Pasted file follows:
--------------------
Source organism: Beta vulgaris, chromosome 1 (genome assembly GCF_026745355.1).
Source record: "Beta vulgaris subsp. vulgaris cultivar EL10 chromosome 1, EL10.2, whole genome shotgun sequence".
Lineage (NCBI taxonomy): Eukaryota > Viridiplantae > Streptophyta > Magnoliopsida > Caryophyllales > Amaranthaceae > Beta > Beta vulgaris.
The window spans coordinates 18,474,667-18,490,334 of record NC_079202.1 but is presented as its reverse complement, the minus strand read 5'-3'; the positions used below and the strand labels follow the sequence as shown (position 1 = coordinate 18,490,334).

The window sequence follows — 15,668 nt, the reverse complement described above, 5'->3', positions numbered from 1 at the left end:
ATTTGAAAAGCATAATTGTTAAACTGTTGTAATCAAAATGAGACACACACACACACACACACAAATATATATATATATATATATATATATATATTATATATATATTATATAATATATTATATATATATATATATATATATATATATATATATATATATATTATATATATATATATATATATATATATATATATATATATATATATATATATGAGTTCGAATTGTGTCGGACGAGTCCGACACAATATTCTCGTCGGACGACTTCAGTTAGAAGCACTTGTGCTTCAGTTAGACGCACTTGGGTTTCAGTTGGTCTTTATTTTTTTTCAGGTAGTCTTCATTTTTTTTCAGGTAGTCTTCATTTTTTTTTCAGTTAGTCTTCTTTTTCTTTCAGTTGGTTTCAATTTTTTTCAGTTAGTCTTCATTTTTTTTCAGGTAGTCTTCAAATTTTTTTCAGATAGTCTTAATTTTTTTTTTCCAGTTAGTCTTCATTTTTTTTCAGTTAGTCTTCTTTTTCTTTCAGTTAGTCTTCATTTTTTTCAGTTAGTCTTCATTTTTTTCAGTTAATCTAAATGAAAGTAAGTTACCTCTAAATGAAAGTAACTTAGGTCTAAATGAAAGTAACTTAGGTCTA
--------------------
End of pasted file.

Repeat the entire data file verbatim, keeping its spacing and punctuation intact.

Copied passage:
Source organism: Beta vulgaris, chromosome 1 (genome assembly GCF_026745355.1).
Source record: "Beta vulgaris subsp. vulgaris cultivar EL10 chromosome 1, EL10.2, whole genome shotgun sequence".
Lineage (NCBI taxonomy): Eukaryota > Viridiplantae > Streptophyta > Magnoliopsida > Caryophyllales > Amaranthaceae > Beta > Beta vulgaris.
The window spans coordinates 18,474,667-18,490,334 of record NC_079202.1 but is presented as its reverse complement, the minus strand read 5'-3'; the positions used below and the strand labels follow the sequence as shown (position 1 = coordinate 18,490,334).

The window sequence follows — 15,668 nt, the reverse complement described above, 5'->3', positions numbered from 1 at the left end:
ATTTGAAAAGCATAATTGTTAAACTGTTGTAATCAAAATGAGACACACACACACACACACACAAATATATATATATATATATATATATATATATTATATATATATTATATAATATATTATATATATATATATATATATATATATATATATATATATATATTATATATATATATATATATATATATATATATATATATATATATATATATATGAGTTCGAATTGTGTCGGACGAGTCCGACACAATATTCTCGTCGGACGACTTCAGTTAGAAGCACTTGTGCTTCAGTTAGACGCACTTGGGTTTCAGTTGGTCTTTATTTTTTTTCAGGTAGTCTTCATTTTTTTTCAGGTAGTCTTCATTTTTTTTTCAGTTAGTCTTCTTTTTCTTTCAGTTGGTTTCAATTTTTTTCAGTTAGTCTTCATTTTTTTTCAGGTAGTCTTCAAATTTTTTTCAGATAGTCTTAATTTTTTTTTTCCAGTTAGTCTTCATTTTTTTTCAGTTAGTCTTCTTTTTCTTTCAGTTAGTCTTCATTTTTTTCAGTTAGTCTTCATTTTTTTCAGTTAATCTAAATGAAAGTAAGTTACCTCTAAATGAAAGTAACTTAGGTCTAAATGAAAGTAACTTAGGTCTA